Therefore, observing a particular data partition exhibiting serious conflict with another is not sufficient reason to reject combining them. There must also be additional evidence, outside of the phylogentic analysis, of reticulation or lineage sorting. The best examples of such discordance are in "shallow" analyses, where organellar genomes may have different phylogenies than those of associated nuclear genomes and morphologies [10-12]. Barring that sort of clearly explainable discordance, all appropriate data should be used, especially in "deep" analyses because as argued above, reticulation and lineage sorting are much less likely to be problems in "deep" analyses, while convergence is likely to be a greater problem.

Global versus local approaches. How will we ultimately connect "deep" and "shallow" analyses, each with their own distinctively useful data and problems? Some hold out hope for eventual global analyses, once enough universally comparable data are amassed and computer programs are efficient enough to deal with all extant species simultaneously. Others would go to the opposite extreme, and use a "supertree" approach, where the "shallow" analyses are simply grafted onto the tips of the "deep" analyses. An intermediate approach, "compartmentalization" [13, 2], uses the "shallow" topologies (that are based on analyses of the characters useful locally) to constrain "deep" analyses (that are based on analyses of characters useful globally).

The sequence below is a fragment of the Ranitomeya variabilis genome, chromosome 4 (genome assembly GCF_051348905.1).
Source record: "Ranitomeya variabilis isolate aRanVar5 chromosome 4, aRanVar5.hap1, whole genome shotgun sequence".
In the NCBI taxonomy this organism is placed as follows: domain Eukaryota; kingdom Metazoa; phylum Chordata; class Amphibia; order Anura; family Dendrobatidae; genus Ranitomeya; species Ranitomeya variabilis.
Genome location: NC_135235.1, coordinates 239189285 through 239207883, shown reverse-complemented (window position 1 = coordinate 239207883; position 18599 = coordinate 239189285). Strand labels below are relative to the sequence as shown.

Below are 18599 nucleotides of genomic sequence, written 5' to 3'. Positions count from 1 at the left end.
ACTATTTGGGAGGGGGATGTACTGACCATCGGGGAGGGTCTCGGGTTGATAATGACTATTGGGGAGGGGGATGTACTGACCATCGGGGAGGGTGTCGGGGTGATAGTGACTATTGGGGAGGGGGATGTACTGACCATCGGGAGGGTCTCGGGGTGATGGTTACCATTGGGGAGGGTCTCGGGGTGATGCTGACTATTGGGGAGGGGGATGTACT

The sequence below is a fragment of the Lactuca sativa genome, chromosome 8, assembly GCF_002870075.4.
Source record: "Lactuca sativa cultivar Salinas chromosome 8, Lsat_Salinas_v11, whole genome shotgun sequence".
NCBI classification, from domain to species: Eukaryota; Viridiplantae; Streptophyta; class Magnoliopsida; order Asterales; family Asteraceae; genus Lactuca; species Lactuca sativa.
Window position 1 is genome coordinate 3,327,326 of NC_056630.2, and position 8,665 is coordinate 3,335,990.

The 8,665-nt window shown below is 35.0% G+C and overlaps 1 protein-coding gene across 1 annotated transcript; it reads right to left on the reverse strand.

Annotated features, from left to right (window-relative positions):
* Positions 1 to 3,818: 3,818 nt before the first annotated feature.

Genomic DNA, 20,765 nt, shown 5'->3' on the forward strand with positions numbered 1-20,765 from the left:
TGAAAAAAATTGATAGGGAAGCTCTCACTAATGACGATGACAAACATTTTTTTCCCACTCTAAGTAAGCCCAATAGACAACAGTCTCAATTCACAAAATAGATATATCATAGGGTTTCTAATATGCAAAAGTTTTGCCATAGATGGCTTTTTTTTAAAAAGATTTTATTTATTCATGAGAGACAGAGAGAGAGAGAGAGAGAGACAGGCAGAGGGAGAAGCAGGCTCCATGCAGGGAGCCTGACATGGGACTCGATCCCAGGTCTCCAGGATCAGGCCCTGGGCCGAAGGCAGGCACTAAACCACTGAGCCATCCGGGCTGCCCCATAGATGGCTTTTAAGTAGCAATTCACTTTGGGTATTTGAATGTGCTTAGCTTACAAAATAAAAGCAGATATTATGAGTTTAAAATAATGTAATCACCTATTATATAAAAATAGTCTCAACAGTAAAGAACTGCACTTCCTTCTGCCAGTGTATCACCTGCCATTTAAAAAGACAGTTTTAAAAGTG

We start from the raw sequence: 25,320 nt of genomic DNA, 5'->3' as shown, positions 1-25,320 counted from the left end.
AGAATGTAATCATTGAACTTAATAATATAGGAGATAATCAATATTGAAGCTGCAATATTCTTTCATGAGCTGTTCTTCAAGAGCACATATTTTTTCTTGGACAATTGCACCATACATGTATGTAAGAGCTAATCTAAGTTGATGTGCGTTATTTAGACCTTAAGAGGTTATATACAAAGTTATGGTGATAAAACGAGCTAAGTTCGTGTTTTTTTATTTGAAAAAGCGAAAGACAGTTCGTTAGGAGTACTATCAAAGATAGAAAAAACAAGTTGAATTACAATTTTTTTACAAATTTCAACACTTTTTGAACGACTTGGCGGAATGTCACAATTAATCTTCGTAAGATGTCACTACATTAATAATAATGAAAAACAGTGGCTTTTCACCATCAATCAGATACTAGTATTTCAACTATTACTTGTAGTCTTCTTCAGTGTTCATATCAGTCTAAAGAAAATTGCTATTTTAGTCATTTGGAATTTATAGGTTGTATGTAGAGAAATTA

The task at hand. We need to address how characters can be selected, interpreted, and most effectively analyzed at various scales. The primary advantages of using the green plant lineage for this work are that a wealth of "shallow" analyses are published and ongoing, and many of the methods for collecting the data for "deep" analyses (particularly, genome-level molecular data) are being developed. This enables us to evaluate unresolved "deep" nodes by developing a large dataset that encompasses characters derived from both genomic and morphological analyses. Given the requested funds, we will link our framework to existing "shallow" analyses and use these linkages to test which of our scaling approaches works best.